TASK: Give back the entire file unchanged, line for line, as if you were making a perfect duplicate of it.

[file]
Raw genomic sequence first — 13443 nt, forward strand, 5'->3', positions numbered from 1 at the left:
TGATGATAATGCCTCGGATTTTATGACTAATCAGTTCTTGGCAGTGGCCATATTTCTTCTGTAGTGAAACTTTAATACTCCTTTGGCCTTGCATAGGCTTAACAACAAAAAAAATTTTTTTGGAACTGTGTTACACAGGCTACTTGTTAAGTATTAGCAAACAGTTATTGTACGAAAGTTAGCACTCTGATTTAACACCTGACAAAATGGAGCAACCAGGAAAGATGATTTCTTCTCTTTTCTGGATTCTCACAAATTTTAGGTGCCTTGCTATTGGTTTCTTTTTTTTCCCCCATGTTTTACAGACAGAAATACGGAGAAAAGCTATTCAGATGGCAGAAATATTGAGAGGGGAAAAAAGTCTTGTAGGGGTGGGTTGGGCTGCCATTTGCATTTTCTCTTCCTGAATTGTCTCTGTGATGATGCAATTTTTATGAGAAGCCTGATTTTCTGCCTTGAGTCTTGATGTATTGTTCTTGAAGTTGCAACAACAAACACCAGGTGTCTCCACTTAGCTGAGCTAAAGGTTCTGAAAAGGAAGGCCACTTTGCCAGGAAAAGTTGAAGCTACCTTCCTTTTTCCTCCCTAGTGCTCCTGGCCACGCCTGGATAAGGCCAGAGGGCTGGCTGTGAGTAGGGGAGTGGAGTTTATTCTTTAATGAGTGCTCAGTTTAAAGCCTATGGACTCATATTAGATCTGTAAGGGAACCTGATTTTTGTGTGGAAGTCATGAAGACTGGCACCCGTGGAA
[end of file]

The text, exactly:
Raw genomic sequence first — 13443 nt, forward strand, 5'->3', positions numbered from 1 at the left:
TGATGATAATGCCTCGGATTTTATGACTAATCAGTTCTTGGCAGTGGCCATATTTCTTCTGTAGTGAAACTTTAATACTCCTTTGGCCTTGCATAGGCTTAACAACAAAAAAAATTTTTTTGGAACTGTGTTACACAGGCTACTTGTTAAGTATTAGCAAACAGTTATTGTACGAAAGTTAGCACTCTGATTTAACACCTGACAAAATGGAGCAACCAGGAAAGATGATTTCTTCTCTTTTCTGGATTCTCACAAATTTTAGGTGCCTTGCTATTGGTTTCTTTTTTTTCCCCCATGTTTTACAGACAGAAATACGGAGAAAAGCTATTCAGATGGCAGAAATATTGAGAGGGGAAAAAAGTCTTGTAGGGGTGGGTTGGGCTGCCATTTGCATTTTCTCTTCCTGAATTGTCTCTGTGATGATGCAATTTTTATGAGAAGCCTGATTTTCTGCCTTGAGTCTTGATGTATTGTTCTTGAAGTTGCAACAACAAACACCAGGTGTCTCCACTTAGCTGAGCTAAAGGTTCTGAAAAGGAAGGCCACTTTGCCAGGAAAAGTTGAAGCTACCTTCCTTTTTCCTCCCTAGTGCTCCTGGCCACGCCTGGATAAGGCCAGAGGGCTGGCTGTGAGTAGGGGAGTGGAGTTTATTCTTTAATGAGTGCTCAGTTTAAAGCCTATGGACTCATATTAGATCTGTAAGGGAACCTGATTTTTGTGTGGAAGTCATGAAGACTGGCACCCGTGGAA